This is a fun project that illustrates the strength and rigidity of a truss bridge.  You will need a box of round toothpicks and a couple of bags of inexpensive gumdrops (or spice drops).  Scouts can work as pairs or individuals on this project.  Each scout should start by assembling a single triangular panel using 3 gumdrops and 3 toothpicks.  (It is important to notice the strength of the triangular shape.)  From there they can extend the side panel of the truss by adding more toothpicks and gumdrops. 

Once the single truss is about 4 panels long, the scouts can begin the second side truss.  The two sides are then connected together by adding toothpicks between matching gumdrop node points.  This short bridge span, which is about 8 inches long, will be very stiff and strong.  Spanning the bridge between two stacks of books, or the like can test the strength.  A cup full of pennies can be used to load the truss.  After testing the strength, the scouts can extend the bridge length by adding more pieces.  A second level of truss may be added for really long spans  (2 ft or more).  The scouts will enjoy testing out various different bridge configurations.   

The Right Person for the Job!
Annawon, Cape Cod and Islands, and 
Old Colony Council Pow Wow Book

Use a word from this list to fill in the correct answer.

Aeronautics                    Electrical

Chemical                        Physical

Computer                      Industrial

City                           Mechanical

Agricultural                         Civil

  • An engineer who designs plants to make water safe to drink - __________.
  • An engineer who designs machines in a factory - _________________.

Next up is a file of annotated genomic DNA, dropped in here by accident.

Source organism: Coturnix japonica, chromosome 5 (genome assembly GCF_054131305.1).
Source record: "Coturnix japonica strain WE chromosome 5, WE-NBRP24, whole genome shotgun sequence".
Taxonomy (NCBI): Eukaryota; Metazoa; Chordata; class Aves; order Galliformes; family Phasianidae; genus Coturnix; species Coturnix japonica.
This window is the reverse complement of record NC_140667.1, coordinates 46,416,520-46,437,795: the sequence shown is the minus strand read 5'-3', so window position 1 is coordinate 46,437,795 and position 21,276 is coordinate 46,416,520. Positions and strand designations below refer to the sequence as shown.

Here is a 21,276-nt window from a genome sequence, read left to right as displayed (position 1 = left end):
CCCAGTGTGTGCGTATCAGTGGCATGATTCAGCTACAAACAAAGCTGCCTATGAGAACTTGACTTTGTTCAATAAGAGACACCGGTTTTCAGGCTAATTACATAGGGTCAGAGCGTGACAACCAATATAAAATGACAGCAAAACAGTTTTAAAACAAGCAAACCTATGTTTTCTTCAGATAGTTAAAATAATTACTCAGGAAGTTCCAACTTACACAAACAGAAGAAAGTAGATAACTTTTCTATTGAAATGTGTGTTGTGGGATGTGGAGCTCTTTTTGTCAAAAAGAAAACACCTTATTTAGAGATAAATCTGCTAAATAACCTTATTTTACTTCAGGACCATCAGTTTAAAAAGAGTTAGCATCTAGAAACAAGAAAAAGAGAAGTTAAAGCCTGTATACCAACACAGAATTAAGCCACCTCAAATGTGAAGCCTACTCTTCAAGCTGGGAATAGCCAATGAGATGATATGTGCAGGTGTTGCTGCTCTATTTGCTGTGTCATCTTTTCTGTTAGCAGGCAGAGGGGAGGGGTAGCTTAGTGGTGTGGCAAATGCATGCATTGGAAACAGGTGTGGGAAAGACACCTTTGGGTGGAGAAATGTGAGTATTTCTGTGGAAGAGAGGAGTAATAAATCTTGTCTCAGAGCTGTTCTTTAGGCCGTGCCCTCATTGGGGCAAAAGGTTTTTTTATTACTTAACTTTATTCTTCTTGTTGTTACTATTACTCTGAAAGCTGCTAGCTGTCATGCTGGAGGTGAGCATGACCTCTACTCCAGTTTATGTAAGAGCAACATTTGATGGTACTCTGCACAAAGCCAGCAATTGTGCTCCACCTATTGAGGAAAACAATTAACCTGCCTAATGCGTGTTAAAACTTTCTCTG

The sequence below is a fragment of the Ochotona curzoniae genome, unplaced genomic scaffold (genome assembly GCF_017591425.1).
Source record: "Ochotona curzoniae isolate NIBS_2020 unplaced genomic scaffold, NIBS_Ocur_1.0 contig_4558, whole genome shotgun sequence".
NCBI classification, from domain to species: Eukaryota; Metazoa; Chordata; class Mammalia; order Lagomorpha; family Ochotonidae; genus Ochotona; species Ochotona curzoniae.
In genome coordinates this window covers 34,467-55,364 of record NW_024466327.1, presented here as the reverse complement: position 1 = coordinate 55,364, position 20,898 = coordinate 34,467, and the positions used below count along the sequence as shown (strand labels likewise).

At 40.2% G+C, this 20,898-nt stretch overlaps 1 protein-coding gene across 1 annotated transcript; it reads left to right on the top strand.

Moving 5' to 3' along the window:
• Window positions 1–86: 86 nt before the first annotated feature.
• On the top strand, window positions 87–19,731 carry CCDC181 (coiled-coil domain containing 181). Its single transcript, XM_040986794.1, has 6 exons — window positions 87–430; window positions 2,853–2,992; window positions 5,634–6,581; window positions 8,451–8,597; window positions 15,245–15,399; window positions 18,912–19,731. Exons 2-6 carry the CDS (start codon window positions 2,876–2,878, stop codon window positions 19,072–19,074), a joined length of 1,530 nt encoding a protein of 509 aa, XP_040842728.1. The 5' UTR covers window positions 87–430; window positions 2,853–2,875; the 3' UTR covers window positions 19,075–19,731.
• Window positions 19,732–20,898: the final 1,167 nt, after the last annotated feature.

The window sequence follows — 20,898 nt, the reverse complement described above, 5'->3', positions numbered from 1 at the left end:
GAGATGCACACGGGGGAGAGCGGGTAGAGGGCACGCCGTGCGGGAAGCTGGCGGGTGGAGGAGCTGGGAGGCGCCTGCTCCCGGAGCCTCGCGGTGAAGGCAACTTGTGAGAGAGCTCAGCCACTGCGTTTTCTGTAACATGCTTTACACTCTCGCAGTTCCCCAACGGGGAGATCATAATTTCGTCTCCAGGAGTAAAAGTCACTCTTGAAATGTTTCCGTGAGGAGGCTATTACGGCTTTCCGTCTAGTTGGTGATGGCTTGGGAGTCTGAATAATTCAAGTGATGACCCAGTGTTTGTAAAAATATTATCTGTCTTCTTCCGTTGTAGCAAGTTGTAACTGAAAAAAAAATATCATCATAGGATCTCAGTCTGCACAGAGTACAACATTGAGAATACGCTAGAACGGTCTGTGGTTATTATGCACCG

• An engineer who tests new processes and checks old ones in a chemical plant - ________________.
  • An engineer who plans new circuits and directs workers in an electrical plant - ________________.
  • An engineer who designs and tests new space techniques - ________________.
  • An engineer who designs and tests new techniques for new equipment for industry - ___________________.
  • An engineer who designs and tests equipment for farmers and ranchers - __________________.

Bridges & Machines
Annawon, Cape Cod and Islands, and 
Old Colony Council Pow Wow Book

Use a word from this list to fill in the correct answer.

Catapult                    Arch Bridge

Pulleys             Suspension Bridge

Beam Bridge                      Levers

Plank Bridge         Block & Tackle

Truss Bridge               Pier Bridge

  • A flat surface over two supports - _________________
  • A flat surface over three or more supports -__________
  • A flat surface over an arched support - _____________
  • A flat surface with turned up edges - _______________
  • A bridge with sides made up of a series of triangles - ___   
  • A bridge that appears to hang from strong strung cables               
  • A pulley(s) and a rope or cable - __________________
  • A slingshot or other device used to project something -   

Rubber Bands & Engineering
Rubber Band Strength
Annawon, Cape Cod and Islands, and 
Old Colony Council Pow Wow Book

One of the requirements for engineer is to make a catapult. This requires the use of a rubber band or two, or a piece of tire inner tube. The rubber band is "elastic" and it stretches, but then returns to it's original shape. Before using materials in building, engineers must know the characteristics. Does it expand or contract? Is it weak or strong? Does it burn or not?